Development of a new safety criterion for safety valves.
The aim of the “EuroValve” project is to develop effective protection against the phenomenon of “chatter” in safety valves. This is currently done by limiting the inlet line length. However, new measurements show that the current calculation method for the inlet line length does not really guarantee stability. Therefore, in the “EuroValve” project, a new model is to be developed to ensure the stability of the safety valve in the design phase.
Project goals continue to include the development of a quick-fix solution for the large number of safety valves already in use in chemical plants, but would not meet the new criterion.
Valve chatter must be reliably avoided to prevent risks to the valves and resulting events – whether through a new calculation model or through changes to the valves themselves.
Figure: Phenomena during the opening of a safety valve.
Review of existing models
New stability criterion
Evaluation of the impact of the outlet line
Investigation of quick-fix solutions
Inlet and valve modeling
Measurement of the permissible inlet line lengths
New criterion for valve stability
Quick fix solutions for existing installations
Chatter in safety valves reduces mass flow and increases pressure upstream of the valve, creating hazardous operating conditions. The phenomenon depends on both the valve and the piping system, so careful design is required.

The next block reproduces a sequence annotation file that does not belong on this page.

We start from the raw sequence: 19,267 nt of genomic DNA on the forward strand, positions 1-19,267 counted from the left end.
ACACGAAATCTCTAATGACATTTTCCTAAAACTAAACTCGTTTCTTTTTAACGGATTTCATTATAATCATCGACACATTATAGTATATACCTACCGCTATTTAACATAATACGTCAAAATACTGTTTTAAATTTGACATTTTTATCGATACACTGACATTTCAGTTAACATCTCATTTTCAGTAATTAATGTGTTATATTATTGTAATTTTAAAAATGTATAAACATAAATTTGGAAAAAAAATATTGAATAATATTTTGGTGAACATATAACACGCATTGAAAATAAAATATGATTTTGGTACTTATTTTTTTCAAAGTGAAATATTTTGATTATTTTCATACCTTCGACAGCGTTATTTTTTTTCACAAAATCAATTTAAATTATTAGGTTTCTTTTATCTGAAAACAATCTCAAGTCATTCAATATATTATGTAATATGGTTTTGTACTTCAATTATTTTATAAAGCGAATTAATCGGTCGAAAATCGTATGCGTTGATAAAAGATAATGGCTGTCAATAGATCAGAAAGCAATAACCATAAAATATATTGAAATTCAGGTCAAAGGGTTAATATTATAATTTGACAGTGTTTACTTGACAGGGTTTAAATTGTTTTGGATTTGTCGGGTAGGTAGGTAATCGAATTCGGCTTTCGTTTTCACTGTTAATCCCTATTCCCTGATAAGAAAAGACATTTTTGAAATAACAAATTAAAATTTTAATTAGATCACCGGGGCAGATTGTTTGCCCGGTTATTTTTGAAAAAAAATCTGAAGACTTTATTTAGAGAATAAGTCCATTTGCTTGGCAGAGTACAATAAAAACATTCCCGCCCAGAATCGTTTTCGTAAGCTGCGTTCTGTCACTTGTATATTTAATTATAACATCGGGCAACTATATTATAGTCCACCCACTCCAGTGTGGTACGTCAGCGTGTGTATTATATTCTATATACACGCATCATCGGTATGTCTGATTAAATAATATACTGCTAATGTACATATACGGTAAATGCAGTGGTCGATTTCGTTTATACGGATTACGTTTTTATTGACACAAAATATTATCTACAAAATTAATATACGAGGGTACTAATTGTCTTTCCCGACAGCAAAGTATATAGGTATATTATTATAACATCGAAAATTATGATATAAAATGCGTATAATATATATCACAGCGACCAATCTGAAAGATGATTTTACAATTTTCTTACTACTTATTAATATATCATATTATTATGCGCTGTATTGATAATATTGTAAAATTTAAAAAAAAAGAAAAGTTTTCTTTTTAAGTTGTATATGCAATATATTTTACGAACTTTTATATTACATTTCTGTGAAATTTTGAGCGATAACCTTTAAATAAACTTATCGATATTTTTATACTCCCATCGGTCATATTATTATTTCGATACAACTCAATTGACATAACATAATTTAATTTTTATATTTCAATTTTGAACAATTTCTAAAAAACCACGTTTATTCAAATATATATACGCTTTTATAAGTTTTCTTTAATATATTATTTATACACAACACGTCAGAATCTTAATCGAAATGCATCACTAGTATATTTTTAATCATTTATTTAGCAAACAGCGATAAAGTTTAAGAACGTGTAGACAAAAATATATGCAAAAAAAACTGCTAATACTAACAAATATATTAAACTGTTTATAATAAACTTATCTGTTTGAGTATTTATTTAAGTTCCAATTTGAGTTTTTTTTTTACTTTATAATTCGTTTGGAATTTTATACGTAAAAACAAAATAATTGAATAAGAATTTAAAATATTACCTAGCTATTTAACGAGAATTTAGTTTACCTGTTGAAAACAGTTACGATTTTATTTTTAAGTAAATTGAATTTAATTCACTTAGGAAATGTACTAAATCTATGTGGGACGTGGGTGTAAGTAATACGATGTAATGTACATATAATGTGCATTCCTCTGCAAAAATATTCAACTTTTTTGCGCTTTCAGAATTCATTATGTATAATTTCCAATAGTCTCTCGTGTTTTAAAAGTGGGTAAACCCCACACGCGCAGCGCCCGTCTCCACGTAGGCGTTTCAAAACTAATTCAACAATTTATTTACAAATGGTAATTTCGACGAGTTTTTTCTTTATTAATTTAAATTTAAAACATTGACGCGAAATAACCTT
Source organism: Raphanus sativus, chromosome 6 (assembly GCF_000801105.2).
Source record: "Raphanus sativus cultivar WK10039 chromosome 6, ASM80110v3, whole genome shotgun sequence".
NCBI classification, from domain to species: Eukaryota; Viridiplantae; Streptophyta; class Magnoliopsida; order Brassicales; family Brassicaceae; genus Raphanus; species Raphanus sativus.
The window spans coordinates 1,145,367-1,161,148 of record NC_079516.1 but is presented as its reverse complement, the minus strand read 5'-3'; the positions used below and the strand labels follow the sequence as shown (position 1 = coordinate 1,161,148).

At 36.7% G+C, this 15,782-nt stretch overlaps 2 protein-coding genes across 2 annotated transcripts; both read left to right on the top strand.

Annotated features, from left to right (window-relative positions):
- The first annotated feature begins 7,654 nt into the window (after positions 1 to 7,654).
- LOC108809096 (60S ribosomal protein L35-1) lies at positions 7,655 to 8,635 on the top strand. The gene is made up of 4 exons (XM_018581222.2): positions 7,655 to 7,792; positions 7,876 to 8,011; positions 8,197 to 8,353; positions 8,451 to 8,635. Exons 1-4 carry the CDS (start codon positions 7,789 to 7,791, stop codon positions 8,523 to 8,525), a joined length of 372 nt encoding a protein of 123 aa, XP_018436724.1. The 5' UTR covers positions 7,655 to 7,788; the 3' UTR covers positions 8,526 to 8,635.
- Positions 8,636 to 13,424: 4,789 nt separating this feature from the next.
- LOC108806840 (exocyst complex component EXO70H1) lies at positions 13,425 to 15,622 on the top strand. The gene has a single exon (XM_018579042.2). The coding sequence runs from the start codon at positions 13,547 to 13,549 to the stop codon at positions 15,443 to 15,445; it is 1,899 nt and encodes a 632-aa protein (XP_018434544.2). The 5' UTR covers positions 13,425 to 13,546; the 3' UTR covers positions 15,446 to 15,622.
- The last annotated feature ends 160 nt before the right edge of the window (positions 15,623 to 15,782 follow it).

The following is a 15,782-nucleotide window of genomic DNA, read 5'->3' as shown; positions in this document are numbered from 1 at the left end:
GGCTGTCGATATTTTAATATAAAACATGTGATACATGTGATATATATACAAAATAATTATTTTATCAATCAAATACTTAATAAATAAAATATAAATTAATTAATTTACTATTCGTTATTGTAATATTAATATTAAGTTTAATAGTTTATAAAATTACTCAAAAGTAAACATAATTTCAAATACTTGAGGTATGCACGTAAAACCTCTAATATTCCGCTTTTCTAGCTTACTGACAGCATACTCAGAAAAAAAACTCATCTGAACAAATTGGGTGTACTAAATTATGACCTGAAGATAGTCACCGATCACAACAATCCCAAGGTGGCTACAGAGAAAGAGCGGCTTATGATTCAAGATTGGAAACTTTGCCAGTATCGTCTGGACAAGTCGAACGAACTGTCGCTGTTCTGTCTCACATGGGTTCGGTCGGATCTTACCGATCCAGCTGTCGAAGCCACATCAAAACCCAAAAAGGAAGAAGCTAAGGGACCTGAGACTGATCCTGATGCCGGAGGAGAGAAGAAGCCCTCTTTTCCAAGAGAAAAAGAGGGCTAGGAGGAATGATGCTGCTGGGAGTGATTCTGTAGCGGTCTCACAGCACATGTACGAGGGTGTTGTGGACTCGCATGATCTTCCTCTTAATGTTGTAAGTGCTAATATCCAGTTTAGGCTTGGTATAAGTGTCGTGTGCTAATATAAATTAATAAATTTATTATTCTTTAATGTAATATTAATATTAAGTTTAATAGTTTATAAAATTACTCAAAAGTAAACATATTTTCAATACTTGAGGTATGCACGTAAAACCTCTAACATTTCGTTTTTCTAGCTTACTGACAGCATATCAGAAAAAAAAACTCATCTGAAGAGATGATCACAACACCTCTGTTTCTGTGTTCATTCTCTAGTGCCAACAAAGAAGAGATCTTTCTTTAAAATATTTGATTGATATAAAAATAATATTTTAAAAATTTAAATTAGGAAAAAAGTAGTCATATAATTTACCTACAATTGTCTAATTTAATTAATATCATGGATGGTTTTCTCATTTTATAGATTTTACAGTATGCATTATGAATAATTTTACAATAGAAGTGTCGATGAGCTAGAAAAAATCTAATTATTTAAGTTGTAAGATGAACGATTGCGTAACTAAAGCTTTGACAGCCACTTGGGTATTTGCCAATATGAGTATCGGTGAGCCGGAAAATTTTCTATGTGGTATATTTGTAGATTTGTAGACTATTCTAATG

Although European and American standards already specify a method for determining the stability of safety relief valves, recent measurements have shown that this method is not completely conservative. There are also other models for predicting valve stability, but both the assumptions and the results of these models differ greatly.
Today, a large number of safety valves are in use in chemical plants all over the world. Any change in the stability calculation would mean that many of these valves would not meet the new criteria. Consequently, pipes would have to be rebuilt or valves completely replaced. A potentially more cost-effective solution would be to explore quick-fix solutions to retrofit existing plants.
Keszthelyi, G., Schmidt, J., Denecke, J., 2021. Evaluation and comparison of safety valve chatter prediction models, in: 2021 DIERS Spring Meeting, Online.
Keszthelyi, G., Schmidt, J., Denecke, J., 2022. Effects of Valve Characteristics and Fluid Force on Valve Stability”, Proc. Conference on Modelling Fluid Flow (CMFF’22), Budapest, Hungary, pp. 1–8.